The federal crop insurance program, managed by USDA’s Risk Management Agency (RMA), has expanded options and availability over the past seven years, focusing on improved options for small and diverse farm operations, organic producers, beginning farmers and ranchers, and those struggling with years of repeated drought and providing the protections they need to continue farming.
“For years RMA has painstakingly worked to ensure that crop insurance worked for all farmers growing in all regions,” RMA Administrator Brandon Willis said. “We are seeing those efforts pay dividends with a very diverse crop insurance program that is meeting the needs of farmers nationwide. Crop insurance will continue to provide the nation’s producers the assurance they need to keep agriculture strong, and our rural communities working, even in difficult times.”
In 2016, the federal crop insurance program includes more than 118,000 coverage options for 543 varieties of crops, nearly doubling from the from roughly 64,000 different coverage options that were available in 2009. The total crop insurance liability rose from $79.5 billion to $102.4 billion over the same period.
In 2015 alone, RMA was able to help 13,719 beginning farmers and ranchers working more than 3.5 million acres get their operations off the ground and save more than $14 million through reduced premiums and waived fees.
RMA also has taken steps to strengthen program integrity. RMA reduced its improper payment rate by more than half, from 5.6% in 2014 to 2.2% in 2015, well below the government-wide improper payment average of 4.39%.
“We have redoubled our efforts to ensure that the crop insurance program is free of abuse,” Willis said. “Cutting our improper payment rate in half demonstrates our commitment to operating a well ran program that protects both taxpayers and farmers.”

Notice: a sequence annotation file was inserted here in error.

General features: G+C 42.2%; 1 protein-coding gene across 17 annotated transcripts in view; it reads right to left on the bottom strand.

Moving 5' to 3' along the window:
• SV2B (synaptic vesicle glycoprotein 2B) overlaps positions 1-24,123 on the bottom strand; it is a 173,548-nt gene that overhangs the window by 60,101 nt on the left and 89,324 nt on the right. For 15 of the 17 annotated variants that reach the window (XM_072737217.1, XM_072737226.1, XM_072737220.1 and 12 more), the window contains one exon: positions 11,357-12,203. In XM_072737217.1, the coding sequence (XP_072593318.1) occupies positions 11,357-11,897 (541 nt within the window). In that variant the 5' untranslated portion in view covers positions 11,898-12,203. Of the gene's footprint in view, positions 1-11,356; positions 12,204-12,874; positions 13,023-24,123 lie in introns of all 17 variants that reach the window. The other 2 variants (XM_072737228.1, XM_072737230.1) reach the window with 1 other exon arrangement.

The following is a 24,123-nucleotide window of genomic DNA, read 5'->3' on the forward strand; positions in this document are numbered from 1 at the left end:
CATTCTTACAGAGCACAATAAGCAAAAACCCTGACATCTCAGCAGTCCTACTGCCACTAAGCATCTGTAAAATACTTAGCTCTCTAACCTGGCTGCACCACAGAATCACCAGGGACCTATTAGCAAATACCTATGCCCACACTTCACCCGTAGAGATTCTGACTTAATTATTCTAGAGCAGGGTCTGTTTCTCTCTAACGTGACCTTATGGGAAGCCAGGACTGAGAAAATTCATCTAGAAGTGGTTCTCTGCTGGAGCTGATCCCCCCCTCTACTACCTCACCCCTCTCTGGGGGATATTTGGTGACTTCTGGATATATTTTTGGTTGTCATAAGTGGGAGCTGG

RMA estimates that 85% of planted acreage for major crops is now covered by crop insurance, while 73% of planted acreage for eligible specialty crops is covered. The number of acres covered by crop insurance increased from 264.7 million for 2009 to 297 million for 2015. Coverage for fruit, vegetables, and other specialty crops alone has grown from 7.7 million acres in 2009 to nearly 8.3 million acres in 2015.
With many farm operations facing years of drought, new tools mandated by the 2014 Farm Bill like the Supplemental Coverage Option and the APH Yield Exclusion have been developed to help farmers determine the level of protection needed for their operations. Both programs were implemented and expanded quickly by RMA to include many more crops than expected, including fruit, vegetables, and other specialty crops. Preliminary estimates suggest nearly 1,000 fruit, vegetable, and other specialty crop policyholders are taking advantage of APH Yield Exclusion for 2016 that allows producers to have better insurance coverage.
RMA has also expanded access to crop insurance options for organic producers through new and innovative programs, including the Whole-Farm Revenue Protection policy, and coverage options that allow organic farmers to protect their products at the market value. In fact, the number of crops eligible for organic premium pricing went from four in 2011 to 57 for the 2016 crop year. The number of acres insured by organic producers grew from 576,700 in 2009 to more than one million in 2015.
When crop prices are low, access to credit is critical for farmers to manage risk. Producers who purchase federal crop insurance have better access to credit and are often able to receive lower loan interest rates.
This helps strengthen the rural economy and ensures the community can outlast years of severe weather.
An efficient delivery of the program helps reduce taxpayer costs for selling and servicing policies. RMA manages and regulates the activities of the 17 private crop insurance companies and their more than 15,000 agents who work with the farmers and ranchers to secure coverage, assess losses and file claims.
As crop insurance products have expanded to include more commodities and more flexibility for today’s farmers, the public-private model has worked well to meet the obligations of the government to provide an effective farm safety net. Because the private sector is able to adjust more quickly than the federal government to urgent needs and adapt more quickly to change, this relationship provides accountability and efficiency for the crop insurance program.
The public-private relationship provides reliability for farmers and taxpayers alike, as the federal government stands behind the insurance products it offers and reinsures the companies that provide claim payments quickly.
Source: USDA Risk Management Act